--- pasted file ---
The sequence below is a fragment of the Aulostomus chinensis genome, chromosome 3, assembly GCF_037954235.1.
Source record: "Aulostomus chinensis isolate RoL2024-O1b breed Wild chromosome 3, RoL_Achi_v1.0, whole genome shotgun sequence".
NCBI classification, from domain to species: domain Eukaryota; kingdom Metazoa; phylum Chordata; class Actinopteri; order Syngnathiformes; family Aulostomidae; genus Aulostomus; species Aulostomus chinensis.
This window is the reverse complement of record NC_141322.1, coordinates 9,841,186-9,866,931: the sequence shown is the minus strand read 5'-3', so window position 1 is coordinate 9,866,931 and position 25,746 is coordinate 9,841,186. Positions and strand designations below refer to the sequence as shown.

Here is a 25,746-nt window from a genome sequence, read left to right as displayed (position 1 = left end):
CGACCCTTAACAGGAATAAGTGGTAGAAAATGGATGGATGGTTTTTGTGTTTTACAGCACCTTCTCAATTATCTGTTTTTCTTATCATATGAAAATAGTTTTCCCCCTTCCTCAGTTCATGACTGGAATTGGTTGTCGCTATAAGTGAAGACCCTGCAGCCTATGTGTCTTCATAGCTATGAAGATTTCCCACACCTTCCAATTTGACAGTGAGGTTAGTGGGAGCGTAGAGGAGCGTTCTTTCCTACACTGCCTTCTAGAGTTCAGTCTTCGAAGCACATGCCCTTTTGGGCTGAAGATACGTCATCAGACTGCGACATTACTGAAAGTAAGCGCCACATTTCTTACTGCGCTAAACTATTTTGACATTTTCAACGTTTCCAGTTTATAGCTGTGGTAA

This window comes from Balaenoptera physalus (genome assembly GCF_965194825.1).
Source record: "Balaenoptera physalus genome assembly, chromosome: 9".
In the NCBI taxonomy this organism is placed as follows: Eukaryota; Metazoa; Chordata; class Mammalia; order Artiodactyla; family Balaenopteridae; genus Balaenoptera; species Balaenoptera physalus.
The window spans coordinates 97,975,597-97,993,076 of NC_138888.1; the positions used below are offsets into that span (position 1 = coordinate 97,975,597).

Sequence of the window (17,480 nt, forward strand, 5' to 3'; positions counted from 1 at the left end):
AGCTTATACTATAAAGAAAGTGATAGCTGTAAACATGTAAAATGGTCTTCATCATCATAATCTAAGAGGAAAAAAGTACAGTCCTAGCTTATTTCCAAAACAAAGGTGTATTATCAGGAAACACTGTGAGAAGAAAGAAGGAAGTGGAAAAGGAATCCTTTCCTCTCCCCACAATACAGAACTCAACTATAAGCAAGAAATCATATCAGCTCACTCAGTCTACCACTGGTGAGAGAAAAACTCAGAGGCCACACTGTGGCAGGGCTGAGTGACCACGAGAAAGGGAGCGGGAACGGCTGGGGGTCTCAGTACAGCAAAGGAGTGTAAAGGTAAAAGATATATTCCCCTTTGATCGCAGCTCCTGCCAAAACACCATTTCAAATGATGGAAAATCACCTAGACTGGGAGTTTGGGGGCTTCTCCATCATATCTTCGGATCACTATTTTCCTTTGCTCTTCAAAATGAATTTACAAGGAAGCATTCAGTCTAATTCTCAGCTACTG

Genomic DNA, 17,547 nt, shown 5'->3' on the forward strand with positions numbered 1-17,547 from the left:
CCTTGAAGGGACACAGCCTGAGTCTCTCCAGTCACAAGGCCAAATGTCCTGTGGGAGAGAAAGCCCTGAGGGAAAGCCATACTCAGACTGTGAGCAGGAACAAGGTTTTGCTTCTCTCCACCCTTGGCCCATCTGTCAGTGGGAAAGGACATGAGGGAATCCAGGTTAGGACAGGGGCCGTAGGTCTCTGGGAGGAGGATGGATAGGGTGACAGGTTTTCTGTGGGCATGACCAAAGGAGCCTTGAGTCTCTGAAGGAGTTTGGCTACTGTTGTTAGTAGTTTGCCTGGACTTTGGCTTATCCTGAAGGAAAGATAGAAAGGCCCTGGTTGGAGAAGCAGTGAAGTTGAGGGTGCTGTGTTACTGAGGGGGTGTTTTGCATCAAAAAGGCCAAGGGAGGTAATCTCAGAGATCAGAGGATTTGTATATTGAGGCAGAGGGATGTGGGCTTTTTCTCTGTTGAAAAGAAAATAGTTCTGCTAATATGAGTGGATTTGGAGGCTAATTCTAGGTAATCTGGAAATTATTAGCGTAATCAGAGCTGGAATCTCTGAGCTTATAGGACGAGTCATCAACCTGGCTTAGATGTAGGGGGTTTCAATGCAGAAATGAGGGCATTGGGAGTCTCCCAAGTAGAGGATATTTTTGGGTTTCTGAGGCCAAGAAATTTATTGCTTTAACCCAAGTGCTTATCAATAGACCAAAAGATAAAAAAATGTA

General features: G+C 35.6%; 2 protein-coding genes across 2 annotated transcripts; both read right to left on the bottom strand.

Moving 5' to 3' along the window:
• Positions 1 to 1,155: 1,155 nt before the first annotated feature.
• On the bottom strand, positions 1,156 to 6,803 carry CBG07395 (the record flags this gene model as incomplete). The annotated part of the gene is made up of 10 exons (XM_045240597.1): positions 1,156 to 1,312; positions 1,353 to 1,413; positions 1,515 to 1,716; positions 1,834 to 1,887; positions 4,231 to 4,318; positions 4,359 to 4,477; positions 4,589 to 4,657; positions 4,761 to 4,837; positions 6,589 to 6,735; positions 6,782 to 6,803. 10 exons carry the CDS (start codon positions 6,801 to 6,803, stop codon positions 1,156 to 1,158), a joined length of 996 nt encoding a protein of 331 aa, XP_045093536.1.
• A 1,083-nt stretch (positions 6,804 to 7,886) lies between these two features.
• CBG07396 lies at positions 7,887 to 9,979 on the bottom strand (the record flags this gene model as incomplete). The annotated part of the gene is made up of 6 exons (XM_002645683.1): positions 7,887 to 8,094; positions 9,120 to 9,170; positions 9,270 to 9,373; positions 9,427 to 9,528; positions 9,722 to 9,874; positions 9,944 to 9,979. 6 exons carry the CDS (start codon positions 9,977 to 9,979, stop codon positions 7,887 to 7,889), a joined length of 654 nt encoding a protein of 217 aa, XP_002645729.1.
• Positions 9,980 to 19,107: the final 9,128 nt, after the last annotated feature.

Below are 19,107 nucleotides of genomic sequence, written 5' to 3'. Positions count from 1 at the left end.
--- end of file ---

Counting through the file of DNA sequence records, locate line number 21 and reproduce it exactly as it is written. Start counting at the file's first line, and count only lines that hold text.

• Positions 9,980 to 19,107: the final 9,128 nt, after the last annotated feature.